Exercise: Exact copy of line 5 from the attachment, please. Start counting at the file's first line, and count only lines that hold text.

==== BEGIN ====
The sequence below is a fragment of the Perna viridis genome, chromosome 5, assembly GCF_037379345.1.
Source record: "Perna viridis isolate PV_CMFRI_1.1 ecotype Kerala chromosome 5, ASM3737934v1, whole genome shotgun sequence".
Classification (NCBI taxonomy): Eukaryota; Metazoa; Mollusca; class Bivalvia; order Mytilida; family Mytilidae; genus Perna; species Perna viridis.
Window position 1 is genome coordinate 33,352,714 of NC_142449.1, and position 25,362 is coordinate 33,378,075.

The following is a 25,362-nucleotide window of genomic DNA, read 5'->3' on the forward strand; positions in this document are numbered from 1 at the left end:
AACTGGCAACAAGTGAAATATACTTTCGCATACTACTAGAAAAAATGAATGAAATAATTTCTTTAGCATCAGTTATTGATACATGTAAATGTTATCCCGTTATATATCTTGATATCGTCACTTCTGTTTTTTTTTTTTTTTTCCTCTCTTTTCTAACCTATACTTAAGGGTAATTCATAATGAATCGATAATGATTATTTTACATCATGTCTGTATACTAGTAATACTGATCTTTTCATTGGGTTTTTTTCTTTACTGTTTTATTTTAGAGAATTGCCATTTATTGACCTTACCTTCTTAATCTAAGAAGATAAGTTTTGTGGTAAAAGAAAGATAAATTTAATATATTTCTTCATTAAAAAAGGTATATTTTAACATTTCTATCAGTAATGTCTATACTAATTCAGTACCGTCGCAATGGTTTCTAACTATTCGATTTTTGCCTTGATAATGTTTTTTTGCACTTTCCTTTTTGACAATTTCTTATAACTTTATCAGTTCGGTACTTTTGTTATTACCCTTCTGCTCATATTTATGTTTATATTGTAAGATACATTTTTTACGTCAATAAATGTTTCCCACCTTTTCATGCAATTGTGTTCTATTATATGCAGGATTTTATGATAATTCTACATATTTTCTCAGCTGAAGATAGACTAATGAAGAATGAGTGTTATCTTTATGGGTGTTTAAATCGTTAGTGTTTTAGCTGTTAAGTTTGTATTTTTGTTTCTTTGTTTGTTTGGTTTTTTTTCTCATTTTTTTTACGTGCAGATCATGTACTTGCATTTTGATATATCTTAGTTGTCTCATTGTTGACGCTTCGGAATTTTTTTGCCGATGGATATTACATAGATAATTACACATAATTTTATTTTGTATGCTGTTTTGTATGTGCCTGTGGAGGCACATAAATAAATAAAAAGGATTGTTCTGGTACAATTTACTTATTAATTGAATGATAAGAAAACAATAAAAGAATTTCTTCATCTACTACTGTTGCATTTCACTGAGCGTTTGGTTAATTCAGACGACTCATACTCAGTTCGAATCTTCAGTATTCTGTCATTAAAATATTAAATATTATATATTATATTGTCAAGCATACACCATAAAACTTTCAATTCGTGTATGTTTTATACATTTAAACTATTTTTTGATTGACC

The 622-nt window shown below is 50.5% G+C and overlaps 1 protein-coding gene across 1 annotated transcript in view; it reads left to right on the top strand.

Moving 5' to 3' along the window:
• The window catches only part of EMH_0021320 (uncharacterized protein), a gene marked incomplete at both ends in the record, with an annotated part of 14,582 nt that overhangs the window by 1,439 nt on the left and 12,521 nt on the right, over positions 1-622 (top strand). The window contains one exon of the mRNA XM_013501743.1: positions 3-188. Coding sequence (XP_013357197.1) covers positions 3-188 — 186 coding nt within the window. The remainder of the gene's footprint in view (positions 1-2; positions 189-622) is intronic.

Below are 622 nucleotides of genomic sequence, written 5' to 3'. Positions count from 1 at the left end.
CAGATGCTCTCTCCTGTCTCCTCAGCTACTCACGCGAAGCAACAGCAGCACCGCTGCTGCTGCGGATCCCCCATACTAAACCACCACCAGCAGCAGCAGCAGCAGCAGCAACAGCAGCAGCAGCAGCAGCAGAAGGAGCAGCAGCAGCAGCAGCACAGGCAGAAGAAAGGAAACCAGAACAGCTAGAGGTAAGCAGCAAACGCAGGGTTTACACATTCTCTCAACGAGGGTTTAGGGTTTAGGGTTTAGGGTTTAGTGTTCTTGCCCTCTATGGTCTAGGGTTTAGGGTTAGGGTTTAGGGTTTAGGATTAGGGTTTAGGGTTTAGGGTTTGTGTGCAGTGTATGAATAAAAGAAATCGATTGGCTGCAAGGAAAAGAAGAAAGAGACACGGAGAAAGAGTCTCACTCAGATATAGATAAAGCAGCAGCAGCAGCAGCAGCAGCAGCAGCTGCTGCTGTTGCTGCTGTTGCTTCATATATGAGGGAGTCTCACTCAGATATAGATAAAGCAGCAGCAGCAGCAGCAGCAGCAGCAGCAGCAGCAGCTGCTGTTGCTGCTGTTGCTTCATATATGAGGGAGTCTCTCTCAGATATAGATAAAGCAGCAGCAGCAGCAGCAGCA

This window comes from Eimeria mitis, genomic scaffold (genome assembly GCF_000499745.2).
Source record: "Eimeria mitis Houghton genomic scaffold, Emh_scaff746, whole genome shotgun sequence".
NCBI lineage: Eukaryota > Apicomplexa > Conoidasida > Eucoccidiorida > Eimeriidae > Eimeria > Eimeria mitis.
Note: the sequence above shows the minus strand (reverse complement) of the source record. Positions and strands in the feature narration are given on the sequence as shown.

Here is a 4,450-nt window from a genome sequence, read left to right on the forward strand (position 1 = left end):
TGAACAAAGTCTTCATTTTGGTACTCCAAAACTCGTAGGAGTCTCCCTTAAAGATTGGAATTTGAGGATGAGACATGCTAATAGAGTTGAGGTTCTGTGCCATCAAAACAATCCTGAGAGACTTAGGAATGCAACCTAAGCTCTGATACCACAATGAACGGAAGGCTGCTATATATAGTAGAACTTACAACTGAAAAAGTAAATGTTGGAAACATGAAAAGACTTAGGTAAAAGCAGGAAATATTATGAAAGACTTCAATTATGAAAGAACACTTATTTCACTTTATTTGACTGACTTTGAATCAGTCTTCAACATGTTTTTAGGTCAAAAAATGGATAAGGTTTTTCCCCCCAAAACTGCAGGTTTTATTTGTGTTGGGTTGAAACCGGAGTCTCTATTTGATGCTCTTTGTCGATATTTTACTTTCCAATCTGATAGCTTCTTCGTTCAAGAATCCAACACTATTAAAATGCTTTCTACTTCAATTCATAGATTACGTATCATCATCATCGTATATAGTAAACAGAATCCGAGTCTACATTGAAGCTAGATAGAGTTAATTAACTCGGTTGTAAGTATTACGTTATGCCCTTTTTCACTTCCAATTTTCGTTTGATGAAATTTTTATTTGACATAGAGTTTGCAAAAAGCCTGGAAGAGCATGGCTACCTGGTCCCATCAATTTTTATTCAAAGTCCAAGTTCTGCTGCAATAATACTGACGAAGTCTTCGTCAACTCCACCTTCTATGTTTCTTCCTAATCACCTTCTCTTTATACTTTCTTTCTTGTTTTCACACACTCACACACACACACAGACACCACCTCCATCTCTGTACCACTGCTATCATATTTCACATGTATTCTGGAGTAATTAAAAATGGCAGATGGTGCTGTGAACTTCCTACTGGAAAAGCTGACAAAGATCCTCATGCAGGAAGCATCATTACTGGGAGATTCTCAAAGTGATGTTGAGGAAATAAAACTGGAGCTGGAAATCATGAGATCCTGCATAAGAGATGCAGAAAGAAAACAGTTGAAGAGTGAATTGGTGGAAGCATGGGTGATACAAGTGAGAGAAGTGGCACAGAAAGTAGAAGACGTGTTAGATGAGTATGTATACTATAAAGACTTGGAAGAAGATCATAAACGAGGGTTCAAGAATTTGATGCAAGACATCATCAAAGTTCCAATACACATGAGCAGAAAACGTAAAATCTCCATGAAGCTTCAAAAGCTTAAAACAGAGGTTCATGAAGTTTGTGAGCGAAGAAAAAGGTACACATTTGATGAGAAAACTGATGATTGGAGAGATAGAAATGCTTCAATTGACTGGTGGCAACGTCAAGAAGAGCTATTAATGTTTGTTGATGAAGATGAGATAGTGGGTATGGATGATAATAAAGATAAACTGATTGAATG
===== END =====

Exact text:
The following is a 25,362-nucleotide window of genomic DNA, read 5'->3' on the forward strand; positions in this document are numbered from 1 at the left end: